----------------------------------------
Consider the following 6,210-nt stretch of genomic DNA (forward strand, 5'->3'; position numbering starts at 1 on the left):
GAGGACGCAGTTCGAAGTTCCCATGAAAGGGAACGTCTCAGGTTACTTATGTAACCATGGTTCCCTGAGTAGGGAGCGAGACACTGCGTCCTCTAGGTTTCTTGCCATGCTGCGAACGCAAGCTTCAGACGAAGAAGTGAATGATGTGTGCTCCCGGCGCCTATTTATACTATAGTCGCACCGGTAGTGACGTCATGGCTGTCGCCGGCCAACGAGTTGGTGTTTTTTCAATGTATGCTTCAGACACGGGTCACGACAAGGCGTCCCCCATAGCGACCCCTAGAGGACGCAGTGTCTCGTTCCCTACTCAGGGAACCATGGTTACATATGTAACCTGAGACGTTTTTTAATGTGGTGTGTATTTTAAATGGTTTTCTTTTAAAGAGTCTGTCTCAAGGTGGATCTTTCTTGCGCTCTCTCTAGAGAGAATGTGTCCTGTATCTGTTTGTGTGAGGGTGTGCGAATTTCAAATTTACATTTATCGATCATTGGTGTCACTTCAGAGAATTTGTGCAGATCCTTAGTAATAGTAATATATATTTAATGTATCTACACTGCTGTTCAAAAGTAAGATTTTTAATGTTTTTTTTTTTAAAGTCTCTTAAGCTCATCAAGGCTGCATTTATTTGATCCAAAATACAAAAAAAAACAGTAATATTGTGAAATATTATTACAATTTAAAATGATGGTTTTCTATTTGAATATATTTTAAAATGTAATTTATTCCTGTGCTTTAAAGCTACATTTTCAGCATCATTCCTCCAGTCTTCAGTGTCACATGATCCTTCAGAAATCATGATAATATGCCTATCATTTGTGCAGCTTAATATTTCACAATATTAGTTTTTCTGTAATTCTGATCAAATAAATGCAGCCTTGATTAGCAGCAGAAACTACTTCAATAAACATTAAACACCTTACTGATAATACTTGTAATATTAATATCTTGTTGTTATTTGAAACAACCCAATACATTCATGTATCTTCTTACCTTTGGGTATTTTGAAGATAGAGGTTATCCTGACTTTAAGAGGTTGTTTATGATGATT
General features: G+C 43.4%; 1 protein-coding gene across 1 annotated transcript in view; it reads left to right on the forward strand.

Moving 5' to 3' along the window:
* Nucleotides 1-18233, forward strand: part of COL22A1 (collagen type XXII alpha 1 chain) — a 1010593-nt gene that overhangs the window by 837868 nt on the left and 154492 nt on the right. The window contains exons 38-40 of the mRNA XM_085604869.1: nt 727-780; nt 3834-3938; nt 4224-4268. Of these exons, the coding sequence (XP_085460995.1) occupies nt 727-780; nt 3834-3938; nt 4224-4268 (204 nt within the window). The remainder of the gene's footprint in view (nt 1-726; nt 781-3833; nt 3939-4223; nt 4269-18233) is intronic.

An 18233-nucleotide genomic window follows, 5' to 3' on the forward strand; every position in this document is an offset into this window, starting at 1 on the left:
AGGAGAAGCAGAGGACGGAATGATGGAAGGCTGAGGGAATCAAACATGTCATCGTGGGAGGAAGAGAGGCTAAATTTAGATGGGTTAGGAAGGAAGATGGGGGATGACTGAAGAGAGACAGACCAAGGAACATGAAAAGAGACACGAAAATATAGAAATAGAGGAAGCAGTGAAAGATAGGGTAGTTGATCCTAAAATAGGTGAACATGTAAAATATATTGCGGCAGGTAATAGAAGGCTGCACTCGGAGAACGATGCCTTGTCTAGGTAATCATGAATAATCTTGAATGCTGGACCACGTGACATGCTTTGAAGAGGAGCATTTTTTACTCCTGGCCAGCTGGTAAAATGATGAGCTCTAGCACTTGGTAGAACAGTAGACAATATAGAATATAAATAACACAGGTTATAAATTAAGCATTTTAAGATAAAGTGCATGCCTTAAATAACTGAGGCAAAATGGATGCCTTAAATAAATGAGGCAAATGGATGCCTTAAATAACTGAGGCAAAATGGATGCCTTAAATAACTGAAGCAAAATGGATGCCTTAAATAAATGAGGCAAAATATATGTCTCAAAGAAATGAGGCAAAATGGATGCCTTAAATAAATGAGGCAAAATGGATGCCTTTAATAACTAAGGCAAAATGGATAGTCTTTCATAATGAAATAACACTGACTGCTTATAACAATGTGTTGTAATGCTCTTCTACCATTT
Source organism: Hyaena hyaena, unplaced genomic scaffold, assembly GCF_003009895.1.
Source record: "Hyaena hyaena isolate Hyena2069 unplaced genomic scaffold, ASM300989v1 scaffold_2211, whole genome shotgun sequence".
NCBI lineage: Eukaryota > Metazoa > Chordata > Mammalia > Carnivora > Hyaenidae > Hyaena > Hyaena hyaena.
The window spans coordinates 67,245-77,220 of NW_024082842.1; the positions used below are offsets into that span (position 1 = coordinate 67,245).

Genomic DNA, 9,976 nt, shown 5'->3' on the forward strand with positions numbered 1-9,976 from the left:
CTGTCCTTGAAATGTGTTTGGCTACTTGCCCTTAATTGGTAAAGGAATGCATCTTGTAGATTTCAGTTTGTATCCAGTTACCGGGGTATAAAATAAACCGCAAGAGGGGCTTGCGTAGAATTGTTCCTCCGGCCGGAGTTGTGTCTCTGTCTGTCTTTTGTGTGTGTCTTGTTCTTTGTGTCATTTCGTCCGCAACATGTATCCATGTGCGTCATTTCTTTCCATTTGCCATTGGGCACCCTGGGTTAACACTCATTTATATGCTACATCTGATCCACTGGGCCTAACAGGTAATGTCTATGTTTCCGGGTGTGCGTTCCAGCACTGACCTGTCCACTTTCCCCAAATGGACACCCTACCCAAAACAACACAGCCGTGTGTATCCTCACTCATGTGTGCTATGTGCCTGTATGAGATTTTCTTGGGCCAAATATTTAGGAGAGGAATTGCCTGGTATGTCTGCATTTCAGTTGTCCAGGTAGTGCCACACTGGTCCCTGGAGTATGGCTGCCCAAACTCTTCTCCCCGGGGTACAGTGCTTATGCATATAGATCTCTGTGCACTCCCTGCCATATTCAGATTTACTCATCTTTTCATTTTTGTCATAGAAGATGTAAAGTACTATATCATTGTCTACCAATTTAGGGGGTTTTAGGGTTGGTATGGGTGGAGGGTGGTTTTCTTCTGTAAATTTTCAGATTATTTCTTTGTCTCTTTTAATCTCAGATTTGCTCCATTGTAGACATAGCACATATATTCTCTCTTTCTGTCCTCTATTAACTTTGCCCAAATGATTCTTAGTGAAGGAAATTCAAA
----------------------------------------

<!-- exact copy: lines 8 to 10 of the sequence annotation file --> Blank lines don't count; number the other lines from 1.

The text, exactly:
Source organism: Hyaena hyaena, unplaced genomic scaffold, assembly GCF_003009895.1.
Source record: "Hyaena hyaena isolate Hyena2069 unplaced genomic scaffold, ASM300989v1 scaffold_2211, whole genome shotgun sequence".
NCBI lineage: Eukaryota > Metazoa > Chordata > Mammalia > Carnivora > Hyaenidae > Hyaena > Hyaena hyaena.